Fostering Creativity in Children
By Abby Connors | Updated September 14, 2018
My favorite line in "Toy Story 3" comes when one of a group of toys explains to a newcomer, "We do a lot of improv here." That's exactly what play is: creative improvisation.
Sometimes children play with toys in seemingly repetitive "plots," whether it's good guys versus bad guys or dolls having a tea party, but there's always a measure of improvisation involved as they create new characters, new dialogue, new sets, even new story lines.
Children are constantly improvising, not only in play, but in language, singing, playing instruments, dance and movement, and art, and it helps them learn in ways that we as teachers and parents should be aware of.
Improvisation helps children integrate concepts and make them their own. They may hear the word "wiggly," and even watch something wiggly, but if they move like a wiggly worm, they understand the concept in a more meaningful way. Standing as straight as a "candle on a birthday cake" helps them feel what the concept of "straight" means and integrate it into their thinking.
Improvisation helps children practice creative thinking skills by putting two or more ideas together to create something new, for instance playing a drum (one idea) as quietly as a mouse (another idea).
When young children improvise, they become instantly involved and engaged in a learning task, whether improvising a way to keep the beat of a song, or improvising a voice for a character in an acted-out story.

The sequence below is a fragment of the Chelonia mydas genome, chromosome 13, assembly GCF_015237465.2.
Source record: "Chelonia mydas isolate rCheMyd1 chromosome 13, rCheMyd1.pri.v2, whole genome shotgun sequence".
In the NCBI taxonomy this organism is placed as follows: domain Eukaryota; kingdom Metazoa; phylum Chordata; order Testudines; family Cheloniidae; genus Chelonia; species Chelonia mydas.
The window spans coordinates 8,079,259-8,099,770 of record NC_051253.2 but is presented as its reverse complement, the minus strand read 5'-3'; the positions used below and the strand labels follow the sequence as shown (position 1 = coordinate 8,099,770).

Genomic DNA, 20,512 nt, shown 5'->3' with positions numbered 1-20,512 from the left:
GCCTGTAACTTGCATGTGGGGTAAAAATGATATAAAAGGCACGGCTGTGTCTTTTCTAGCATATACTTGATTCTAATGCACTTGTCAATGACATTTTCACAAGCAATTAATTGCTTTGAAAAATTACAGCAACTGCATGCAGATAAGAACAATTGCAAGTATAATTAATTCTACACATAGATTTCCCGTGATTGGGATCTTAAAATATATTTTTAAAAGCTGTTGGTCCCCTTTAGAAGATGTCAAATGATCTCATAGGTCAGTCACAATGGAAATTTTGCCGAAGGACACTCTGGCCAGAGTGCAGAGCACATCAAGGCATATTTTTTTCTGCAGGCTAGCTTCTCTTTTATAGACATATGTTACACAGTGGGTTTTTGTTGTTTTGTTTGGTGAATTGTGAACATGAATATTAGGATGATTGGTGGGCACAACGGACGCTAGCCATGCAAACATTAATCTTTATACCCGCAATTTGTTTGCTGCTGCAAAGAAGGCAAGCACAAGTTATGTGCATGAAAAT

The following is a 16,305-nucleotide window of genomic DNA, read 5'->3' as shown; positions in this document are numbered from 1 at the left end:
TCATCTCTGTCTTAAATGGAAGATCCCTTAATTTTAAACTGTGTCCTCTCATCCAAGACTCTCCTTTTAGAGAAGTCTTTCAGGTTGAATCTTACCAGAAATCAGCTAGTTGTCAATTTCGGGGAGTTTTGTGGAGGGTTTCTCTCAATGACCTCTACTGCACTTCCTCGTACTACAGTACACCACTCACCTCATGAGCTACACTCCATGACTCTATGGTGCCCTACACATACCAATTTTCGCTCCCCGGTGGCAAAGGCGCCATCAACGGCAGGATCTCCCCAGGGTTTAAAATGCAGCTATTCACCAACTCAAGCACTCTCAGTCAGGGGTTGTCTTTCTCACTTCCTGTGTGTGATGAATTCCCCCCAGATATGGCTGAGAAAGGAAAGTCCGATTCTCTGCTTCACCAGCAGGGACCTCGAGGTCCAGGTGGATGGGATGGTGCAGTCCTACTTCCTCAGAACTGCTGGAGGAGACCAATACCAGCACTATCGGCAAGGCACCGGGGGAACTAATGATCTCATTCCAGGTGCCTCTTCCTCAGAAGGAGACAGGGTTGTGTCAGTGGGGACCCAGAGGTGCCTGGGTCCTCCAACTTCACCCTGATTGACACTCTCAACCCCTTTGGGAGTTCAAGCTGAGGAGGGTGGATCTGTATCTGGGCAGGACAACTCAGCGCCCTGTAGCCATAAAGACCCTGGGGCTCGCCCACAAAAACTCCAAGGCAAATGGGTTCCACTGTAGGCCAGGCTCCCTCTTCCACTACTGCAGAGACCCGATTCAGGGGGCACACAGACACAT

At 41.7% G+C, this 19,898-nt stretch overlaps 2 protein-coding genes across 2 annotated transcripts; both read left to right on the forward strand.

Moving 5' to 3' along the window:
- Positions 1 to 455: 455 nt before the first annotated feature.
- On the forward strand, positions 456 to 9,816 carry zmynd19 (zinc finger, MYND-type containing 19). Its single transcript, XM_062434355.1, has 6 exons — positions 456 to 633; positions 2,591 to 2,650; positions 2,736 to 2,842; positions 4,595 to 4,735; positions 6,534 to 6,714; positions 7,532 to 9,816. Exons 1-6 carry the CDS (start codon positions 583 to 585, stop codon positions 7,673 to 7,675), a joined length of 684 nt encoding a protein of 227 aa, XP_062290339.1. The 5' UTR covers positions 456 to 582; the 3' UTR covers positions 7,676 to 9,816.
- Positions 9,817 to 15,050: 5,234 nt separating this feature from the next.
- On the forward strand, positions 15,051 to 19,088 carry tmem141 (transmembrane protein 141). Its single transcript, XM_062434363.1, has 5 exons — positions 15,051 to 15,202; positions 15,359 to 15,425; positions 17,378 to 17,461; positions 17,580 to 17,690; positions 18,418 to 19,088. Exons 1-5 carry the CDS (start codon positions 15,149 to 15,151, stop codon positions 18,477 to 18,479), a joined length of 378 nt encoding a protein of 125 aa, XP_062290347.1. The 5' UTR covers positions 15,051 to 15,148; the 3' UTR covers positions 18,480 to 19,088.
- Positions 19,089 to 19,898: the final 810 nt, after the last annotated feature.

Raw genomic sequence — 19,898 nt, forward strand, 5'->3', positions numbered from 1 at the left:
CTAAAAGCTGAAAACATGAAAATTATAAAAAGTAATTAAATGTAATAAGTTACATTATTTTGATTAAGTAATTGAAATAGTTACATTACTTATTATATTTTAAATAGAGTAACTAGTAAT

Through improvisation, children create their own learning, rather than passively receiving information. For instance, when improvising with musical instruments, children construct their own knowledge of the sound of the instrument, its physical properties, and their own capabilities to make sounds with the instrument in various ways.
Improvisation reinforces to children the idea that learning is fun and gratifying in itself.
Improvisation gives children the opportunity to build confidence in their ability to share ideas with a group. This confidence is vital to cooperative learning and to school success in general.
Improvisational activities give children practice in respecting and appreciating others' work. In my experience, children are tremendously interested in observing and listening to their classmates' ideas.
Improvisational activities help a group of children bond as they create a joyful, beautiful or funny experience together.
Individual students' improvisations can help teachers to identify students' strengths and weaknesses in order to plan meaningful individualized instruction. In particular, we can often observe a student's abilities and strengths through improvisations that we would not have been able to learn through more formal learning activities.
Improvisation gives children confidence as they learn to see themselves as proactive learners and creative thinkers. Like the toys in "Toy Story 3," teachers should "do a lot of improv here" to help young children learn in age-appropriate, meaningful and engaging ways.
Next: Children Need to Know We Value Their Ideas
©2011 Abigail Flesch Connors. All rights reserved.
Abby Connors is an early-childhood music teacher and author of Shake, Rattle and Roll: Rhythm Instruments and More for Active Learning. ...